Mexican literature has always been curiously strange and sometimes difficult for American readers, even though Mexico borders on the United States and tens of millions of Americans are of Mexican ancestry. It is a problem of culture. While most Mexicans speak a Latin-based language, Spanish, the literature of Mexico has its roots in the rich indigenous heritage of the country, often in myths that predated the Spanish invasion by hundreds of years. The best way to approach Mexican literature, then, is to gain some familiarity with its cultural roots.
The Labyrinth of Solitude by Octavio Paz
Although Paz is probably better known as a poet, Mexico's Nobelist first made his reputation with this still-controversial essay on the Mexican character. Interestingly enough, it grew out of his experiences during a year that he spent teaching in Los Angeles. His observations of Mexican-Americans 50 years ago opened the way to considering the "masks" behind which Mexicans lived and how these masks grew out of the pre-Columbian period. Paz makes brilliant analyses of "machismo" and the enduring meaning of La Malinche, the woman who served as interpreter between Hernan Cortis and the Aztecs.
Aztec Thought and Culture by Miguel Lesn-Portilla
Thirty-five years ago, Lesn-Portilla changed the world's understanding of the Aztec mind with this investigation into the philosophical and religious notions underlying Aztec poetry, history and myth. The book is rich with citations from the original works, all made accessible by the accompanying discussion.
Memories of Pancho Villa by Martmn Luis Guzman
Guzman claimed at the time he wrote the book to have based it on interviews with Villa, but it is best to think of the work as historical fiction. Guzman offers an exciting picture of a cowboy Villa, in which the Centaur of the North, as Villa was known in Guzman's Eurocentric circle, goes from avenger of his sister's rape to criminal, then to hero of the revolution. There have been other novels (including mine) about Villa since Guzman's work, and a big, richly researched biography by Friedrich Katz, but Guzman actually knew Villa, which gives his book the authenticity that neither the more literary work nor the biography can offer.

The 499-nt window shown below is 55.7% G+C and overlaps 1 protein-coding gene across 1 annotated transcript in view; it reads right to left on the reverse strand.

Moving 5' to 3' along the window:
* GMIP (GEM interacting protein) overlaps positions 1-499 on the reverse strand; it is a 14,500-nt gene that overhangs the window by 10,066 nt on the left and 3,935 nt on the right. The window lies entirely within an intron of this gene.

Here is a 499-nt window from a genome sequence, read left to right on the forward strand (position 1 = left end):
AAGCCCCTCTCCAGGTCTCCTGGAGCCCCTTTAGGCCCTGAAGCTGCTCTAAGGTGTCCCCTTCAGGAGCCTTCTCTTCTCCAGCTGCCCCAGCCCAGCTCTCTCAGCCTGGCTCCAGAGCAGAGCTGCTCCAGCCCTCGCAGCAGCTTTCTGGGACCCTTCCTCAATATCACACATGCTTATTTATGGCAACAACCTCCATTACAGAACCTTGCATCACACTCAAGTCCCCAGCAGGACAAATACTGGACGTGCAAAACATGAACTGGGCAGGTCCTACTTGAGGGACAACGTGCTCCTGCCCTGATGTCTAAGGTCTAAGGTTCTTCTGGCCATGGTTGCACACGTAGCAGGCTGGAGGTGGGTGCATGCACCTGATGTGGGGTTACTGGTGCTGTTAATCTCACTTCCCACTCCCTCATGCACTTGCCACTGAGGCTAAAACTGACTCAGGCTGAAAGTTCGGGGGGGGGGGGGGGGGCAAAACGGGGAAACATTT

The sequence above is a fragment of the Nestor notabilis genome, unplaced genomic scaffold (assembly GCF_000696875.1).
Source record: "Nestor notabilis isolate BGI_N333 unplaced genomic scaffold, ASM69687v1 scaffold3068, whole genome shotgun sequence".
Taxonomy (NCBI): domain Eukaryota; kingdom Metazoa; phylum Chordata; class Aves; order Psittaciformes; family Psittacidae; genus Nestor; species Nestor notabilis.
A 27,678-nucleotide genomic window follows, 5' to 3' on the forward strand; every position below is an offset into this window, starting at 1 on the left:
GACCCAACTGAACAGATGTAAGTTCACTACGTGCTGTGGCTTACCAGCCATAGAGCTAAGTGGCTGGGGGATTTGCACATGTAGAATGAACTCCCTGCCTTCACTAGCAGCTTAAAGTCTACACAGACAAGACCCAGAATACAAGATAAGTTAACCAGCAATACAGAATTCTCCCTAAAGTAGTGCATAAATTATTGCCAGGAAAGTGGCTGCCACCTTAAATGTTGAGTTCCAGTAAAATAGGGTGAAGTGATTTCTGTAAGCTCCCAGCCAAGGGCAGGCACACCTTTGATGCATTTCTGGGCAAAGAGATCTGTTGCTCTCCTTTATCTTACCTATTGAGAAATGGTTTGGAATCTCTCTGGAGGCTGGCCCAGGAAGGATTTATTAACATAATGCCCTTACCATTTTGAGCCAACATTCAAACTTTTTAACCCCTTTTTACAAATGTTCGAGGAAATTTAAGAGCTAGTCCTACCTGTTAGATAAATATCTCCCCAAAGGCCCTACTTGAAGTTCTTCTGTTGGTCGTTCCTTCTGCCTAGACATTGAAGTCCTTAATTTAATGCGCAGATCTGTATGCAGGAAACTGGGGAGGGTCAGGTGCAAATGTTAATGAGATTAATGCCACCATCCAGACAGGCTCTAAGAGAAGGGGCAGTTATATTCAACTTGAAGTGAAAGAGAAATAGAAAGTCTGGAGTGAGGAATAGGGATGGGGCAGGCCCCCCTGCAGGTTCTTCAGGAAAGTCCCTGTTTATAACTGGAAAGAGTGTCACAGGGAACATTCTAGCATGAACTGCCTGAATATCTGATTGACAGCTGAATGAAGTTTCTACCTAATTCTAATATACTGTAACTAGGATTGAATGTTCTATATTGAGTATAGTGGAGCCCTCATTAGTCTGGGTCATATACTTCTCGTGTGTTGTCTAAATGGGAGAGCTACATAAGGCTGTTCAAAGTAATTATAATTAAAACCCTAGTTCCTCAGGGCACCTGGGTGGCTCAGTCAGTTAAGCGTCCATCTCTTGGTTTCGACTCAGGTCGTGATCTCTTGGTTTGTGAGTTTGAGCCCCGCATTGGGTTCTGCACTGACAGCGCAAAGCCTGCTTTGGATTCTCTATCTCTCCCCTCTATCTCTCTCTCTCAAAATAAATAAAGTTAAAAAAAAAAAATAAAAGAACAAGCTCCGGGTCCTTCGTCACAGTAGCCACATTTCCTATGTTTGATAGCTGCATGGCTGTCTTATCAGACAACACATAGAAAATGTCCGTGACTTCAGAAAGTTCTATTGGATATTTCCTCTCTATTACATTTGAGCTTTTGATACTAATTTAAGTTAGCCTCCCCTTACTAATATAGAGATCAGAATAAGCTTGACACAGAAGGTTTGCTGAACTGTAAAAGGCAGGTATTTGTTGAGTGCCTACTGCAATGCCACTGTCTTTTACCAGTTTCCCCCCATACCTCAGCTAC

Pedro Paramo by Juan Rulfo
This classic Mexican novel is said by some to be based on Mixtec mythology, and that may be so. Rulfo was a quiet man, a civil servant who worked among Indians and wrote about them. Gabriel Garcma Marquez said that Rulfo was the inventor of magic realism, and there is surely magic in this tale of the man who comes home to the town of Comala. The history of the land, the revolution and the family unfolds in clean, beautiful prose. Rulfo wrote only this novel and a collection of stories. The stories are in need of new translations, but the novel is an unforgettable world.
The Death of Artemio Cruz by Carlos Fuentes
The story moves backward through time, from the deathbed of an old revolutionary to the moment when his mother "gave him to the light." In the course of the journey, the life of Artemio Cruz and his circle of comrades, enemies, lovers and victims reveals the history of modern Mexico and the terrible decline from patriotism to corruption that plagued the country. Although the life of the general is morally reprehensible, Fuentes gives him such enormous vigor and rough charm that, like all the great characters of literature, Cruz leaves an imprint on the mind of the reader.